Chickpea Salad with Lemon & Parmesan

1 15-ounce can chickpeas, drained and rinsed
1 tsp fresh lemon juice
1 1/2 tsp olive oil
a pinch of salt
1/4 cup loosely packed shredded Parmigiano Reggiano

Combine all ingredients in a bowl, and stir gently to mix. Taste, and adjust seasoning as necessary. Serve immediately, or chill, covered, until serving.

 

Bad news. Though he’s been eating them intermittently for the last few years and has never raised a fuss before, today Jim all of a sudden doesn’t like chickpeas. *facepalm*

I feel like this salad needs a little more zing. Next time I make it (apparently all for myself) I’m going to use orange juice instead of lemon juice, some orange zest, and something else for additional punch…not sure what that is yet but it will come to me. There may be a spice I’m missing. The Parmesan has a very strong flavour, and the chickpeas can do little to stand up to it.

iGoogle has a Simply Recipes widget, and one day this recipe for Quick & Easy White Bean Salad turned up. Beans are excellently healthy but difficult to incorporate in to the diet, if they aren’t already a staple. This recipe really is quick and easy, and the hardest part for me was leaving it overnight in the fridge to stew in its own flavours.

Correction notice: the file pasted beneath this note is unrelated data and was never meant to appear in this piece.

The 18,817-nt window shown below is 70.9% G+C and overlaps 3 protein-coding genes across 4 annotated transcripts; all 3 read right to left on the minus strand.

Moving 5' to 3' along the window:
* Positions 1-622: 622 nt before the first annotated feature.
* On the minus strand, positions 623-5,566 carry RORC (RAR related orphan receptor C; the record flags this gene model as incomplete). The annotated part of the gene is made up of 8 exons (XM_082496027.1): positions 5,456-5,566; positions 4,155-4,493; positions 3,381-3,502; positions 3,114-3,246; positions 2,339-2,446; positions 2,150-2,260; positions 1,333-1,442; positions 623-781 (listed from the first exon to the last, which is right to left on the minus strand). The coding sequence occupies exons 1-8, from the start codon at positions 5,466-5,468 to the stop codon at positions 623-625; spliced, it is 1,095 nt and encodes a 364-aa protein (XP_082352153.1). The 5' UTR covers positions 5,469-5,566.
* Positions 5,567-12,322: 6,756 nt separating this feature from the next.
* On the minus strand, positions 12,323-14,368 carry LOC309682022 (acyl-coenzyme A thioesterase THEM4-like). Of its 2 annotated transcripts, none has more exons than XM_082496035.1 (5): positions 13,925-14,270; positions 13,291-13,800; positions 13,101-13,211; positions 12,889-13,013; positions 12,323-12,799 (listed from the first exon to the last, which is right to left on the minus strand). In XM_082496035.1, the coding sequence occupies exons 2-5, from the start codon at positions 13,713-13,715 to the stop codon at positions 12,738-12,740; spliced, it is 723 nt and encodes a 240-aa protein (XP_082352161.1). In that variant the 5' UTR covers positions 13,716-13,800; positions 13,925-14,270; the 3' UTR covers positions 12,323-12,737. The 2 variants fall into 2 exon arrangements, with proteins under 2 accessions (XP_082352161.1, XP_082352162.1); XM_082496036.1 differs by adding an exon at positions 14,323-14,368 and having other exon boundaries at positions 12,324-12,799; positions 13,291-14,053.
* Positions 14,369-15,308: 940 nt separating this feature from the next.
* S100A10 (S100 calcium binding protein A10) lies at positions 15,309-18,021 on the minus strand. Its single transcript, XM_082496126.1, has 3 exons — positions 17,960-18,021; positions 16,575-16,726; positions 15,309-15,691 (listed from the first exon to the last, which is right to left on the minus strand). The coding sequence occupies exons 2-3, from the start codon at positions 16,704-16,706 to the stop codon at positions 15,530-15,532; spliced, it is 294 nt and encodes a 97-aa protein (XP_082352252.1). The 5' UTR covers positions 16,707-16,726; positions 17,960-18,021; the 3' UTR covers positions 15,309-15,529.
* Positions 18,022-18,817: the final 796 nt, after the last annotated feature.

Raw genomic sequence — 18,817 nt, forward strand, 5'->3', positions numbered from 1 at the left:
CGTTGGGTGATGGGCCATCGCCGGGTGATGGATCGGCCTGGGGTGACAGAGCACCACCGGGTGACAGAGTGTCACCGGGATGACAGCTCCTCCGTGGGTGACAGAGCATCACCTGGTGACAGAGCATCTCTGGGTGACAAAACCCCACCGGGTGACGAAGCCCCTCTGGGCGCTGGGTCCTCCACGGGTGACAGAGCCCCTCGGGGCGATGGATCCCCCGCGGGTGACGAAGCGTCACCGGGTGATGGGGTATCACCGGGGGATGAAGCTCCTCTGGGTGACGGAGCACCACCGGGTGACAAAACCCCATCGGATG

Quick and Easy White Bean Salad
1 can white beans, drained AND RINSED*
2 Tbsp chopped red onion
lemon juice
2 tsp wine vinegar, red or white**
1 Tbsp olive oil
1/2 tsp dry herbes de provence
salt & pepper

*I know the website says not to rinse the beans, but like one of the site’s commenters, I find there is much less gastrointestinal distress and WEIRD BEAN GUNK with even slightly rinsed beans. So I drained the beans still in the can, refilled the can with water, swirled and drained and repeated.
**I used Chianti red wine vinegar from Ponti. When wine vinegar is going to be taking a starring role, I always prefer red (or balsamic if in a vinaigrette dressing, but I digress).